While campaigning this spring, Alderman Joel Tilleson set pedestrian safety as a priority. Specifically, he wanted to see improvements to the stretch of Wauwatosa Avenue between North Avenue and Center Street.
But as a state connecting highway, residents and city officials alike warned him to expect significant obstacles.
"People told me when I first got elected, it would take the entire (four-year) term to get this accomplished," he said.
Instead it took about four months. Tilleson, with help from a few other aldermen and city staff members, met with representatives of the state Department of Transportation to push for changes.
The road has been described as a "raceway" and parents have voiced concern about their children who have to cross Wauwatosa Avenue from the east to attend Longfellow Middle School or from the west to attend Roosevelt Elementary School, he said. In fact, a child walking to Longfellow was struck by an impatient motorist last fall.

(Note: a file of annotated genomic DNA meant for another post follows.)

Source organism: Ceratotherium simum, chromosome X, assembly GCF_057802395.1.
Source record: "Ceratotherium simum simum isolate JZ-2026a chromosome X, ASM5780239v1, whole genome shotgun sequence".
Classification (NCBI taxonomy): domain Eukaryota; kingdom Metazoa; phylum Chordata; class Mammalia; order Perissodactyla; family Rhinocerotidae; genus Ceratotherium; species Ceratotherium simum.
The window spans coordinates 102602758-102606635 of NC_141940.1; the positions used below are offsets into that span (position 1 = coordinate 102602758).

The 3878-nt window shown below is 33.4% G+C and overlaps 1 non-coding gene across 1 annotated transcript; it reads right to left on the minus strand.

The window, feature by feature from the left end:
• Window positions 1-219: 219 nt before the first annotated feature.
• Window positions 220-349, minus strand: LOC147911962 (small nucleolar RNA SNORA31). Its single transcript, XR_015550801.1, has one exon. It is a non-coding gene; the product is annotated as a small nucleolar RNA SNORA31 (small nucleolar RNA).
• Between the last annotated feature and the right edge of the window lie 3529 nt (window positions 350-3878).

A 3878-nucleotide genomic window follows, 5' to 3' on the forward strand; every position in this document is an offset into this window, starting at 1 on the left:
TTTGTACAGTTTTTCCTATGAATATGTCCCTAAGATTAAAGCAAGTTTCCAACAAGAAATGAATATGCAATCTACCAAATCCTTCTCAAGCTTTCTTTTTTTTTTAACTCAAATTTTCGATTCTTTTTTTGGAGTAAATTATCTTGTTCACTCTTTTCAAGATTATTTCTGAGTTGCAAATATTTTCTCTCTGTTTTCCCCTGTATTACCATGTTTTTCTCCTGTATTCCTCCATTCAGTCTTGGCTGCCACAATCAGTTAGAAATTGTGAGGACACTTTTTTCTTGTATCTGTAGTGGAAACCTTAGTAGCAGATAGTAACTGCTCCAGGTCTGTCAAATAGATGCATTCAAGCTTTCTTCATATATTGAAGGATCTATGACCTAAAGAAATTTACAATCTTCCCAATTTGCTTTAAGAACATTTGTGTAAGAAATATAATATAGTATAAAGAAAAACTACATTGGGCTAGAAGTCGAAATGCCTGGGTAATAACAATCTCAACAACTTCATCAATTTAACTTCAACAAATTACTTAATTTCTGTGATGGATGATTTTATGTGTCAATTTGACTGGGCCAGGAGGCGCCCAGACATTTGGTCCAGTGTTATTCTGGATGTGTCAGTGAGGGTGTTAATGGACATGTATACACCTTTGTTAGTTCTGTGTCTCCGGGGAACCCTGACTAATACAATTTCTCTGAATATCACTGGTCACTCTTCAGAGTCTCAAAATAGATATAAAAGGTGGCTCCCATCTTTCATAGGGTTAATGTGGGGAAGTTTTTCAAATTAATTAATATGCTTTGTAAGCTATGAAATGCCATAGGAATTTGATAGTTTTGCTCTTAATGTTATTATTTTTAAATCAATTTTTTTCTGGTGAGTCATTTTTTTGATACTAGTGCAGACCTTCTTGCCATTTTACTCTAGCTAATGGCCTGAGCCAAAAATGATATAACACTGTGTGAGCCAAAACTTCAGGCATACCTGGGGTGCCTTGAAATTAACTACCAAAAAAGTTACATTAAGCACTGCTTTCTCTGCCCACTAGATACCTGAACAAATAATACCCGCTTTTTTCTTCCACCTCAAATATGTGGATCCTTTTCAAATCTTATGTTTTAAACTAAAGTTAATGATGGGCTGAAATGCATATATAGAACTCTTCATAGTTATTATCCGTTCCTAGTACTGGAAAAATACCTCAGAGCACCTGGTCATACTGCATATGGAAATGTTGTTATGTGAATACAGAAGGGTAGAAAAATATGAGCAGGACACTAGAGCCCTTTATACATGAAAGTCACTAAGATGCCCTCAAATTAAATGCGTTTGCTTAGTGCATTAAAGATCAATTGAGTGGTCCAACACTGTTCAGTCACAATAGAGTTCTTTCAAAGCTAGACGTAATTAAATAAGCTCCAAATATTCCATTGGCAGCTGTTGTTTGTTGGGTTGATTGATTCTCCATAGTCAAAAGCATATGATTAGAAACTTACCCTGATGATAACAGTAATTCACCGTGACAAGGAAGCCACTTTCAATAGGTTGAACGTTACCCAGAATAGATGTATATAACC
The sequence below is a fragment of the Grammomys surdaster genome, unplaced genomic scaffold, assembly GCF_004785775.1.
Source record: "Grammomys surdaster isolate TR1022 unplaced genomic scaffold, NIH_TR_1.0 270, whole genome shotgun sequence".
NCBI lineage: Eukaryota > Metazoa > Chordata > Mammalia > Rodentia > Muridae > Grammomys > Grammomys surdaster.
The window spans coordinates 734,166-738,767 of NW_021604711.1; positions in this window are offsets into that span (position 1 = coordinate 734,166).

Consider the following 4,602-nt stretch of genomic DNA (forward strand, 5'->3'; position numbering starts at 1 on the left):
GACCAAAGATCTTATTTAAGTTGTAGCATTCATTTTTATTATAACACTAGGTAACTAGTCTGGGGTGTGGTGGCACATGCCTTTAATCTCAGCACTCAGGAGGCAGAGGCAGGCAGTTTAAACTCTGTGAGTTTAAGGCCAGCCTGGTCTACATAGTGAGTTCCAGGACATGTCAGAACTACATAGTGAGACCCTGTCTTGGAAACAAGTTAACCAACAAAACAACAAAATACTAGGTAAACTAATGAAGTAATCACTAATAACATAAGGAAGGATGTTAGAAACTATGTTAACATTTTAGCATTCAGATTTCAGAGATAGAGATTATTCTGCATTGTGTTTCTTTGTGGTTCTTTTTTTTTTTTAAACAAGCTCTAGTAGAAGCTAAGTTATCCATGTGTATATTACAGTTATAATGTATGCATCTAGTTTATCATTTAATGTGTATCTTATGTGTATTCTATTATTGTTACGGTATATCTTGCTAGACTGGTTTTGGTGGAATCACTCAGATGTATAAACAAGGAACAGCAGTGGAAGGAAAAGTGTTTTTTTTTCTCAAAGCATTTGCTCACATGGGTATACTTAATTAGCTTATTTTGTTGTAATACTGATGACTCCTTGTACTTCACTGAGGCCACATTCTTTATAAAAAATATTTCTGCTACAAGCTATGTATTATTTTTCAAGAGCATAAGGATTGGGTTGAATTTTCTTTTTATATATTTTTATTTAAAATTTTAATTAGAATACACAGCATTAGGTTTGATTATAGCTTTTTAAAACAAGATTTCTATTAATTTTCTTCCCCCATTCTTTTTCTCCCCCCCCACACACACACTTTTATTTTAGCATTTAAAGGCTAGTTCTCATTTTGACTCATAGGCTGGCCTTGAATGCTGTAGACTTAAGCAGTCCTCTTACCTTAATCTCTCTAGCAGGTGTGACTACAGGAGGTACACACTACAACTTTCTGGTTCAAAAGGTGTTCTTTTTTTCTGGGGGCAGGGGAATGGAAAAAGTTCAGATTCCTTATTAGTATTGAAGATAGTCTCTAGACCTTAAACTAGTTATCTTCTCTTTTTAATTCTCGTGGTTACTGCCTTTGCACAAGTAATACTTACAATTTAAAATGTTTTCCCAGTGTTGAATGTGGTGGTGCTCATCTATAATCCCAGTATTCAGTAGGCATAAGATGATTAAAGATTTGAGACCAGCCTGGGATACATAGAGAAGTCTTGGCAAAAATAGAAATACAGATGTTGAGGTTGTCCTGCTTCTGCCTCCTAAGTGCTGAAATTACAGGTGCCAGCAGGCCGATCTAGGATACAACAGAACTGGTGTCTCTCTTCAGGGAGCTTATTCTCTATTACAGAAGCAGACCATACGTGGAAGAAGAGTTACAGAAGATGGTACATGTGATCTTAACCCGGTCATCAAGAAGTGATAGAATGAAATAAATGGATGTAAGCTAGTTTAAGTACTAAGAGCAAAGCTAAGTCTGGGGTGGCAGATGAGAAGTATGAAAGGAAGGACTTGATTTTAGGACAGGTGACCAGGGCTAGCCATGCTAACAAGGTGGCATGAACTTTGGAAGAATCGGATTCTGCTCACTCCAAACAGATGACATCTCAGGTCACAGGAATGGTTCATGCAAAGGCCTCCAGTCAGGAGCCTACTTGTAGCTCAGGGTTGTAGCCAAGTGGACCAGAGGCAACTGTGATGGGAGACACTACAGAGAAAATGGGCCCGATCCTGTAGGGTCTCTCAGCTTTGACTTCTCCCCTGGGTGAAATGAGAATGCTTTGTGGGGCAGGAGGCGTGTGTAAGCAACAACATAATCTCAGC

The city retained a civil engineering consultant to work up a plan in a short timeframe, Public Works Director Bill Porter said. That plan - which was supported by the Traffic and Safety Committee - calls for restriping Wauwatosa Avenue to provide for one lane of traffic in each direction with dedicated bike lanes on each side of road, better defining lane transitions at the North and Center intersections, and straightening the crosswalk at Wright Street and as result cutting down the distance required to cross the street.
The project won't widen the road or add turns, he said.
With approval from the committee and DOT, the striping work could be done this month prior to the start school, Porter said.
Wauwatosa Avenue also creates a break in the 5th District, cutting off some residents from East Tosa. A safer crossing could go a long way toward bringing people from the west side of the street to the commercial district, Tilleson said.
Walkability is key
That leads to the larger issue Tilleson has been promoting: walkability. At 30, he's the youngest member of the council and fits right in with the fastest growing demographic of people moving into Tosa: 25- to 40-year-olds.